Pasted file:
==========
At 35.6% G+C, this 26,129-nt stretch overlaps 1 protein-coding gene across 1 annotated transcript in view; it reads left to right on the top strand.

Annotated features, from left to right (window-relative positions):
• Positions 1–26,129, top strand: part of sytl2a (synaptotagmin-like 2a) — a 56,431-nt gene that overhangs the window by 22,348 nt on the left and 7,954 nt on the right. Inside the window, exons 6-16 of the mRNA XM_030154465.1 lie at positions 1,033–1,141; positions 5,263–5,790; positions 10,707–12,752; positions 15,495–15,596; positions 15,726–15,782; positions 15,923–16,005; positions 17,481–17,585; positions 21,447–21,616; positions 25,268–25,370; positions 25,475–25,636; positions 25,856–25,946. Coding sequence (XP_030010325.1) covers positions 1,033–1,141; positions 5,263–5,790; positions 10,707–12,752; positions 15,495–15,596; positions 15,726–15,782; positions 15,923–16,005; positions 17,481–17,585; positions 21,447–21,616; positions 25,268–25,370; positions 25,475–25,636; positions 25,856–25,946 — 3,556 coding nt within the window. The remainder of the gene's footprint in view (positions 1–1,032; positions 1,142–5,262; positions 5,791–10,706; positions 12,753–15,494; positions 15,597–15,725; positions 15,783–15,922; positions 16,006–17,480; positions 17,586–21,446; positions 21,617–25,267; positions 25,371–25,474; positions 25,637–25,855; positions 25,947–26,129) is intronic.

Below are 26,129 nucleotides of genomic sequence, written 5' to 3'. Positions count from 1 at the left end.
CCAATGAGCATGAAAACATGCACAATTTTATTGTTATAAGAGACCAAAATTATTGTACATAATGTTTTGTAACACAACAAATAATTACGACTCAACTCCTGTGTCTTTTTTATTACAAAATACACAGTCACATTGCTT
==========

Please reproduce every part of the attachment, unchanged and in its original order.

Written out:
At 35.6% G+C, this 26,129-nt stretch overlaps 1 protein-coding gene across 1 annotated transcript in view; it reads left to right on the top strand.

Annotated features, from left to right (window-relative positions):
• Positions 1–26,129, top strand: part of sytl2a (synaptotagmin-like 2a) — a 56,431-nt gene that overhangs the window by 22,348 nt on the left and 7,954 nt on the right. Inside the window, exons 6-16 of the mRNA XM_030154465.1 lie at positions 1,033–1,141; positions 5,263–5,790; positions 10,707–12,752; positions 15,495–15,596; positions 15,726–15,782; positions 15,923–16,005; positions 17,481–17,585; positions 21,447–21,616; positions 25,268–25,370; positions 25,475–25,636; positions 25,856–25,946. Coding sequence (XP_030010325.1) covers positions 1,033–1,141; positions 5,263–5,790; positions 10,707–12,752; positions 15,495–15,596; positions 15,726–15,782; positions 15,923–16,005; positions 17,481–17,585; positions 21,447–21,616; positions 25,268–25,370; positions 25,475–25,636; positions 25,856–25,946 — 3,556 coding nt within the window. The remainder of the gene's footprint in view (positions 1–1,032; positions 1,142–5,262; positions 5,791–10,706; positions 12,753–15,494; positions 15,597–15,725; positions 15,783–15,922; positions 16,006–17,480; positions 17,586–21,446; positions 21,617–25,267; positions 25,371–25,474; positions 25,637–25,855; positions 25,947–26,129) is intronic.

Below are 26,129 nucleotides of genomic sequence, written 5' to 3'. Positions count from 1 at the left end.
CCAATGAGCATGAAAACATGCACAATTTTATTGTTATAAGAGACCAAAATTATTGTACATAATGTTTTGTAACACAACAAATAATTACGACTCAACTCCTGTGTCTTTTTTATTACAAAATACACAGTCACATTGCTT